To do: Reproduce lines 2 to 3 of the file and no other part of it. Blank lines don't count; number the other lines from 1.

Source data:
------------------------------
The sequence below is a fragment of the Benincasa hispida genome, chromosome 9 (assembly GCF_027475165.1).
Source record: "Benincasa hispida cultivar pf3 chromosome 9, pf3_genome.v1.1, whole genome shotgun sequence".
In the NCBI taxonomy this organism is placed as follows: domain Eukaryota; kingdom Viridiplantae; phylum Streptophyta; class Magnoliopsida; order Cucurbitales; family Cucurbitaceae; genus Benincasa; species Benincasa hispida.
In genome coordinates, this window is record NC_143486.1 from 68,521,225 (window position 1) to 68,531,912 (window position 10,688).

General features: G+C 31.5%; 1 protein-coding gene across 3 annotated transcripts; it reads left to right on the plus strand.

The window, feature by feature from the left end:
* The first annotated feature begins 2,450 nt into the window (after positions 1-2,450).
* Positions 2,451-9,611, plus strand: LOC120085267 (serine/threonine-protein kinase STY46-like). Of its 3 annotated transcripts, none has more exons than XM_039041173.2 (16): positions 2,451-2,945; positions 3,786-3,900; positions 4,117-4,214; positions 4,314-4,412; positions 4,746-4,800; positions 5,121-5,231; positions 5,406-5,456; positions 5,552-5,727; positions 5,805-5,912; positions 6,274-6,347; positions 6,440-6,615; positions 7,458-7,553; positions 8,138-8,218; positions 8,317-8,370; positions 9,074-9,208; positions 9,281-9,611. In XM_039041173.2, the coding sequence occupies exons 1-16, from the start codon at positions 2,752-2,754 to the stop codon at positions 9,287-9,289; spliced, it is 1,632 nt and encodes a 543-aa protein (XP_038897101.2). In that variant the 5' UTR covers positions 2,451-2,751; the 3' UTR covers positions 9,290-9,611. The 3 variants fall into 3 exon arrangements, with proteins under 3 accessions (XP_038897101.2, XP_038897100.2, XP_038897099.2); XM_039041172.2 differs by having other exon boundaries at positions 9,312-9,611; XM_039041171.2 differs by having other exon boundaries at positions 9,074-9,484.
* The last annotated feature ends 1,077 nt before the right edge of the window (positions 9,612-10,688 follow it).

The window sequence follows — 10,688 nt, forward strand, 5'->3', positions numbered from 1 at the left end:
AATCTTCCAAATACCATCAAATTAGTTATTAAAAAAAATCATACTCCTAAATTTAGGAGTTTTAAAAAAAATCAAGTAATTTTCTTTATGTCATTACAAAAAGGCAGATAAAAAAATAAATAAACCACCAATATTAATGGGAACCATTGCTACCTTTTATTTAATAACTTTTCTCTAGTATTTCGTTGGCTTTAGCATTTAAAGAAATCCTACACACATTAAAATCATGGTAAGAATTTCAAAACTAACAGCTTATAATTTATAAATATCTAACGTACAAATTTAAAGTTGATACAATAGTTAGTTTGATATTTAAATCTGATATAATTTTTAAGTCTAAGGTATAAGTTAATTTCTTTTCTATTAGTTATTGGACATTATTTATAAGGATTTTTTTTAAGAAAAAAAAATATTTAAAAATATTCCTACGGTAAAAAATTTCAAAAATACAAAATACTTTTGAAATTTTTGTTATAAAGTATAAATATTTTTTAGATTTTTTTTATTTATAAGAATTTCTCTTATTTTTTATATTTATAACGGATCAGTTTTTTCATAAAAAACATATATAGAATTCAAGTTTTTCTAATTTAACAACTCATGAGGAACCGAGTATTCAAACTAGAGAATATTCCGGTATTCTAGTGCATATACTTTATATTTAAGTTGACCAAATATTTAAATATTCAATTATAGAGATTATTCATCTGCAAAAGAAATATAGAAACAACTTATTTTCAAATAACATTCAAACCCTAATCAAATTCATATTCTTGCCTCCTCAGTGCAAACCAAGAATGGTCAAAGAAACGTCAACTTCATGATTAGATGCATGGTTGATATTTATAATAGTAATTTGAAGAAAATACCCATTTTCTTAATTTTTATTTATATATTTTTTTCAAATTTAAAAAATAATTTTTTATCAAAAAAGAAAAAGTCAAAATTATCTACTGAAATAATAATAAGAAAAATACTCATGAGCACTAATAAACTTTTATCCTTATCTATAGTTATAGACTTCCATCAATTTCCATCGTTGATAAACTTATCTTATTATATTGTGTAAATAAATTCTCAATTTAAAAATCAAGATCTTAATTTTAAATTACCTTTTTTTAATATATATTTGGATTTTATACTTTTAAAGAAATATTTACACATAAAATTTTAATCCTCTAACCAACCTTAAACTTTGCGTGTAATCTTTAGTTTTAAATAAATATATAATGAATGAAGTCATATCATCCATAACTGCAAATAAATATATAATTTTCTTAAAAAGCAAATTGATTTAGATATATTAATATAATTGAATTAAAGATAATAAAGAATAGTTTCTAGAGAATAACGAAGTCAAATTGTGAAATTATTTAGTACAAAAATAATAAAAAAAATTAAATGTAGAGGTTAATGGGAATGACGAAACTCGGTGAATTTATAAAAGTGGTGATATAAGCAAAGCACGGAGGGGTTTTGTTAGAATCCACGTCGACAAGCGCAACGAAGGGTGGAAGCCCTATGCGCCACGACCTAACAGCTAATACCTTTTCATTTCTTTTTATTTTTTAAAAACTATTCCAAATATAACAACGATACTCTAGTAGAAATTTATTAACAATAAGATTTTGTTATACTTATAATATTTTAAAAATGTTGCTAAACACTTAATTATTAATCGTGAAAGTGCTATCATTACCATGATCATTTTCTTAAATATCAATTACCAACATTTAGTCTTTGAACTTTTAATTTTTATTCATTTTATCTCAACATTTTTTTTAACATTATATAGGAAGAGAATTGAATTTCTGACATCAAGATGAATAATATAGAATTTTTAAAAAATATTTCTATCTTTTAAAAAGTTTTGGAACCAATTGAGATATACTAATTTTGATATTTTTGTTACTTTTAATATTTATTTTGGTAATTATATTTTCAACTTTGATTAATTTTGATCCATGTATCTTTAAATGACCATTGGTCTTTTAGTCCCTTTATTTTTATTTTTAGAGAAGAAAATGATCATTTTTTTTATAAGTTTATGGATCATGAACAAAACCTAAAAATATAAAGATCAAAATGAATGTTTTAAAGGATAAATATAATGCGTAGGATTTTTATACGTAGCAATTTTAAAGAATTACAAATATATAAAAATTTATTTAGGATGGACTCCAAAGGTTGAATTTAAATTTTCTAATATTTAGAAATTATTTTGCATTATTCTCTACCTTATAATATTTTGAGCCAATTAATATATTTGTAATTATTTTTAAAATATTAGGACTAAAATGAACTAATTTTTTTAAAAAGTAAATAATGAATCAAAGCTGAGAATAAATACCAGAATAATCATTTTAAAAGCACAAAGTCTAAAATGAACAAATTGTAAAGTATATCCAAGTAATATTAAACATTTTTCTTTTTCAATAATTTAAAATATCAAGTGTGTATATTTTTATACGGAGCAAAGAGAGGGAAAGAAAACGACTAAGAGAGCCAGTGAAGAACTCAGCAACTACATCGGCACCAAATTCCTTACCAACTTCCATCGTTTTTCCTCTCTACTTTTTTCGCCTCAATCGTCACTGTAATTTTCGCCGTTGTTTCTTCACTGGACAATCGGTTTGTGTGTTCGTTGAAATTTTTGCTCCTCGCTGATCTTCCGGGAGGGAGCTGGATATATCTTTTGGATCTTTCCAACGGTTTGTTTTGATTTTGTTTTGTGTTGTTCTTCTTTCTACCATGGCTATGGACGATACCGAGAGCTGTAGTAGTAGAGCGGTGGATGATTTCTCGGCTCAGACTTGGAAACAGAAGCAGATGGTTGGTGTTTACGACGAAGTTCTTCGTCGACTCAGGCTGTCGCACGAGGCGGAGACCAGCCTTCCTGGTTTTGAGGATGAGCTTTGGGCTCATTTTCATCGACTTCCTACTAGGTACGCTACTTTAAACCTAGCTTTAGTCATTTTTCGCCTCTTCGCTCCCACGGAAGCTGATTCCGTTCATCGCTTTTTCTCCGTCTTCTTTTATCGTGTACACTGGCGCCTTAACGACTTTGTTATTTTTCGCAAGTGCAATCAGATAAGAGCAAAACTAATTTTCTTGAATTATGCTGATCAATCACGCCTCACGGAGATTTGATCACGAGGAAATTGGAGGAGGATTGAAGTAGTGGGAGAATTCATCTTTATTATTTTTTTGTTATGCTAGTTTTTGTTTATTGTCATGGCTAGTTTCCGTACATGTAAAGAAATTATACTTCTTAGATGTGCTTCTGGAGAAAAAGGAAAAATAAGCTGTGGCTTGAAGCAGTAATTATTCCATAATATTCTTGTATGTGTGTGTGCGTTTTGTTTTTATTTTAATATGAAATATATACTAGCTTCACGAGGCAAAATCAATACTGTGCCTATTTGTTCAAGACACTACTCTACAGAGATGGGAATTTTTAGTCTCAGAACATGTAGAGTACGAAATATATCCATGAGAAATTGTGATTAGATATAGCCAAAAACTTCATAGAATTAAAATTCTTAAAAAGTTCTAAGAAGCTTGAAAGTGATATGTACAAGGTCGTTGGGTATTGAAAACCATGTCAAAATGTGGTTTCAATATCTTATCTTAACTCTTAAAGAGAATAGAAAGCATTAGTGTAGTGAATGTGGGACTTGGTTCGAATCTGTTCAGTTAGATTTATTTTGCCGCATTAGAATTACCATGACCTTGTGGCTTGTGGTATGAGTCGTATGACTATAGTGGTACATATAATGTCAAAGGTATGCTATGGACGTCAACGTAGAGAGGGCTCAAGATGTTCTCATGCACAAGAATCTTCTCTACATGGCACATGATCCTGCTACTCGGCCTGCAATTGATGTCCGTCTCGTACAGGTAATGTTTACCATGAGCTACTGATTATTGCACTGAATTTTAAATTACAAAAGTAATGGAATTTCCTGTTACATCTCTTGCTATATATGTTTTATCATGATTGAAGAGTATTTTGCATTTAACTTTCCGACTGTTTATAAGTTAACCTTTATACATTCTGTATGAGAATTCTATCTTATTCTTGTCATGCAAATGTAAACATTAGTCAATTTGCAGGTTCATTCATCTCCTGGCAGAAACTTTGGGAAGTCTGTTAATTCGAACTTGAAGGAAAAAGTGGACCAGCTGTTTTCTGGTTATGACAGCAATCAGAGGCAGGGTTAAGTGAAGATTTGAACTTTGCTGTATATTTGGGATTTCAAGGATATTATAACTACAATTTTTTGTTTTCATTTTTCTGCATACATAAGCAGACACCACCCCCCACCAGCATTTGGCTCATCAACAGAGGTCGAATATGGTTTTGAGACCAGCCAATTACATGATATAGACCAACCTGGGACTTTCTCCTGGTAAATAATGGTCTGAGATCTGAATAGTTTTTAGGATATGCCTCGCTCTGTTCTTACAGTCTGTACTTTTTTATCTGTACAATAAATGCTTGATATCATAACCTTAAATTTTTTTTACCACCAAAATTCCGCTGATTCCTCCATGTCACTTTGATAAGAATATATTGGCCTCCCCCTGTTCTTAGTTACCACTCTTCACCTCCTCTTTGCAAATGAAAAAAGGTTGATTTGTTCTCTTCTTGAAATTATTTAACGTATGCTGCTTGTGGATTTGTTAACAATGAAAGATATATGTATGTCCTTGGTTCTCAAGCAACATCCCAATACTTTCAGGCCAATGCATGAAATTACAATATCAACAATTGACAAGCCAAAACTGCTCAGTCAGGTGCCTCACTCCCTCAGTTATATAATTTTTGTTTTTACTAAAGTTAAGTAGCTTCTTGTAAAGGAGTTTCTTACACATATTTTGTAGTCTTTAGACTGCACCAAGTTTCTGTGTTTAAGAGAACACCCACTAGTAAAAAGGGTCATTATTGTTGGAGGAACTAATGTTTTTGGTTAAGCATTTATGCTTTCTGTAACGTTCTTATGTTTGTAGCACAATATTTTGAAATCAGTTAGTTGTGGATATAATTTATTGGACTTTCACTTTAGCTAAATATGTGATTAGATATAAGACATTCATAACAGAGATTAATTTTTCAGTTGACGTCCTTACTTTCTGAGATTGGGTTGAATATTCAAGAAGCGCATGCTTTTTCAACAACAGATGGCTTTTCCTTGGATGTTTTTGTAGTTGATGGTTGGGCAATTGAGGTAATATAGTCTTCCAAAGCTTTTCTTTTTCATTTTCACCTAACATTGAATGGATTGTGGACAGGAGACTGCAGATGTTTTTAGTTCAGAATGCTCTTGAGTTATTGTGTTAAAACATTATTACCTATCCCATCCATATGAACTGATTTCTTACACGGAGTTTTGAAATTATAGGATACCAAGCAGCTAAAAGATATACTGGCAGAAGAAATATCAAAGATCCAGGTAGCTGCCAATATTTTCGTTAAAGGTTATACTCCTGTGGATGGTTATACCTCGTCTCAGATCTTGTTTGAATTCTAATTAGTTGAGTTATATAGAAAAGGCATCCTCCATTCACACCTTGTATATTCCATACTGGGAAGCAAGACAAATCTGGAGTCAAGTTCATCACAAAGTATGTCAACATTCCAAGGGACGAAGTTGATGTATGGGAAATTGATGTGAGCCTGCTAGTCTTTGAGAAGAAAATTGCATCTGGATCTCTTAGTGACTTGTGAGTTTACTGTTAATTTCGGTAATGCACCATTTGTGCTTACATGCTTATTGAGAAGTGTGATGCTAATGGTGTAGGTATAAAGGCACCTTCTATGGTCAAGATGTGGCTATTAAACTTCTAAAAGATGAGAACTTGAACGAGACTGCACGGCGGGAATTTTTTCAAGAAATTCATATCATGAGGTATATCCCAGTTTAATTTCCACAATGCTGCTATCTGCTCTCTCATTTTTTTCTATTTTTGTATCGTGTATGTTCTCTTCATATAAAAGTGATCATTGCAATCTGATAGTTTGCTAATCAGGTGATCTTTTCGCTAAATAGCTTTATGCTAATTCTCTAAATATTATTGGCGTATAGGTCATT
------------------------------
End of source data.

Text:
Source record: "Benincasa hispida cultivar pf3 chromosome 9, pf3_genome.v1.1, whole genome shotgun sequence".
In the NCBI taxonomy this organism is placed as follows: domain Eukaryota; kingdom Viridiplantae; phylum Streptophyta; class Magnoliopsida; order Cucurbitales; family Cucurbitaceae; genus Benincasa; species Benincasa hispida.